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San Antonio—John Jay Myers, the Libertarian Party candidate for U.S. Senate in Texas, is sitting in the shade of a booth at something called Activist Appreciation Day in downtown San Antonio. Somebody on the stage is complainingly, loudly, about the drug war and Myers is sweating after playing a couple songs on stage with his staff. Of course, everyone is sweating because it’s 101 degrees in the early afternoon.
Before we start the interview Myers motions to one of his five volunteers, all young men in their early 20s.
“You want to do to this in the AC of the RV?” he asks.
With my ice-cold New England blood not agreeing with the extreme dry heat I gladly retreat to the cool comfort of the rented campaign vehicle that Myers has been traveling around the state in. Myers and Libertarian presidential nominee Gary Johnson are on the second to last day of their swing through the largest cities of Texas: Odessa, Dallas, Waco, San Antonio, and Houston. Myers is Johnson’s opening act at every event, warming up the crowd with a stump speech against foreign intervention, social conservatism, the drug war, and corporate welfare.
Johnson passed on the San Antonio event in favor of local media appearances but that did not stop Myers, the owner of a restaurant and a printing business, from going on his own. Myers is convinced that his two opponents in the race, former Republican Solicitor General Ted Cruz and former Democratic State Representative Paul Sadler, are really just big-government conservatives. The most recent poll between Cruz and Sadler had Cruz up by 10 points. Myers won the Libertarian Party nomination for U.S. Senate on the first ballot at the state party convention in June.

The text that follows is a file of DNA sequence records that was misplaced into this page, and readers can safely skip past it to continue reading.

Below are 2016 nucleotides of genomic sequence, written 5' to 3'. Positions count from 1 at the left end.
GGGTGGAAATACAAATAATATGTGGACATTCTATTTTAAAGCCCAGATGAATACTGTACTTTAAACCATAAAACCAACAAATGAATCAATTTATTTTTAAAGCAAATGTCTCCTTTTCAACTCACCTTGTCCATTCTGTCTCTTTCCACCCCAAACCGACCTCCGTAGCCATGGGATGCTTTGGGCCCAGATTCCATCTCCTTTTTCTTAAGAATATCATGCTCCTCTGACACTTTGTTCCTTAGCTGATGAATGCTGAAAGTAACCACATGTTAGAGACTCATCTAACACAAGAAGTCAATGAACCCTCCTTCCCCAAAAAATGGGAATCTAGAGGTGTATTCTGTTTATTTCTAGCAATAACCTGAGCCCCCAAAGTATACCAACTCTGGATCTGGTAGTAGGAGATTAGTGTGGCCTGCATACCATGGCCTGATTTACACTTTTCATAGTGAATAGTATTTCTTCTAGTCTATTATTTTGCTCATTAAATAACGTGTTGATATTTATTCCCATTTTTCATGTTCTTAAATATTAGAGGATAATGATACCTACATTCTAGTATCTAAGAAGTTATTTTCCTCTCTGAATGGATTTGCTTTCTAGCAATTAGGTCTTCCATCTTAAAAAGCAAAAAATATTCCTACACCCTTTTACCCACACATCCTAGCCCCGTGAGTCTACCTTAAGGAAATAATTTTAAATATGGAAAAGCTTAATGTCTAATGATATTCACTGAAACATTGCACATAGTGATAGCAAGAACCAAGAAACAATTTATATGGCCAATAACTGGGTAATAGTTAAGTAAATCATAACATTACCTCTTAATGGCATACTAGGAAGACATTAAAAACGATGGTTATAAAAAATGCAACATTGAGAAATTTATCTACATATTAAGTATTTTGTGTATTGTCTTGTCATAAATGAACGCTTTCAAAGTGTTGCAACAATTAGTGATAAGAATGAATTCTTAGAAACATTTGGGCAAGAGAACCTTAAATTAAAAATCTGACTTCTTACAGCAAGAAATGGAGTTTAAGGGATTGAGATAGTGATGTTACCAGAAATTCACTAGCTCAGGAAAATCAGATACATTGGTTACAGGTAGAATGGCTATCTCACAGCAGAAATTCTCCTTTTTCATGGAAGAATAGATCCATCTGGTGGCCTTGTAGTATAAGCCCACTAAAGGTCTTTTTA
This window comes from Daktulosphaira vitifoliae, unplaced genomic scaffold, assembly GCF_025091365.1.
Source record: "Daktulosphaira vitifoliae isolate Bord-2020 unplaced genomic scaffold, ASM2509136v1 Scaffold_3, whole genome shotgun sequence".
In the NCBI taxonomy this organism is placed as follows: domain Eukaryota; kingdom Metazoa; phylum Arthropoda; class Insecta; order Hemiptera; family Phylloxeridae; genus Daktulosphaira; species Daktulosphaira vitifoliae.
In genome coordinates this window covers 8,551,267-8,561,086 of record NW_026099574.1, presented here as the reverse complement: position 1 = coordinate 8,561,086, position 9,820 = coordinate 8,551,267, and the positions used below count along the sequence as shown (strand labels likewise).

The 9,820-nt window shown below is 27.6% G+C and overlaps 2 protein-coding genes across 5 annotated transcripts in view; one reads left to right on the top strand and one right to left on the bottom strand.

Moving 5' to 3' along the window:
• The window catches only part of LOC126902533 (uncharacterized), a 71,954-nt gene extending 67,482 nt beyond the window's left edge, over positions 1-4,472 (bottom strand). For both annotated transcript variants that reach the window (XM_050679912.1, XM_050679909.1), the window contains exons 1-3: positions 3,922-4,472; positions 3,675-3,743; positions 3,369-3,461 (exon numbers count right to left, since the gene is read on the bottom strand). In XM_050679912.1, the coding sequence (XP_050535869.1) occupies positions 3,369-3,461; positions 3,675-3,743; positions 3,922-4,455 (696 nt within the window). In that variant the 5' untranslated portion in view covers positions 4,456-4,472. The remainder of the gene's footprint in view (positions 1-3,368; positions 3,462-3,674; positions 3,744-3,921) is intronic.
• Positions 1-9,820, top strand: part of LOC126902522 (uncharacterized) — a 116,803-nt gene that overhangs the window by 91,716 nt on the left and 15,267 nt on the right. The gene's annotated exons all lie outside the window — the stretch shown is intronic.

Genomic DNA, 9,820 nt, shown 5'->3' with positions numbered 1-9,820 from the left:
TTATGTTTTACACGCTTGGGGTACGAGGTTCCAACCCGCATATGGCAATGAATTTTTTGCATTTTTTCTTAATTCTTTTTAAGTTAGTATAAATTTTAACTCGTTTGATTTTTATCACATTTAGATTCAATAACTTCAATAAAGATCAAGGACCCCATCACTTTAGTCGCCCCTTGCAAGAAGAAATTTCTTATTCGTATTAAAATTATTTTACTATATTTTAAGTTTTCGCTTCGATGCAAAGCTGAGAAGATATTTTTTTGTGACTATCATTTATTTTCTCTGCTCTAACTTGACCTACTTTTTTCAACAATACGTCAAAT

He thinks that his libertarianism can attract disaffected Texans from across the political spectrum.
“I sat at the Green Party table and talked about my issues. They were like ‘Those sound like our issues’ and I am like, well they actually are. The only difference between our issues and their issues is I don’t believe you should ever force someone to take someone else’s stuff and give it to them,” he said, as we walked to his RV.
Here is a short video:
The rest of the article can be found here .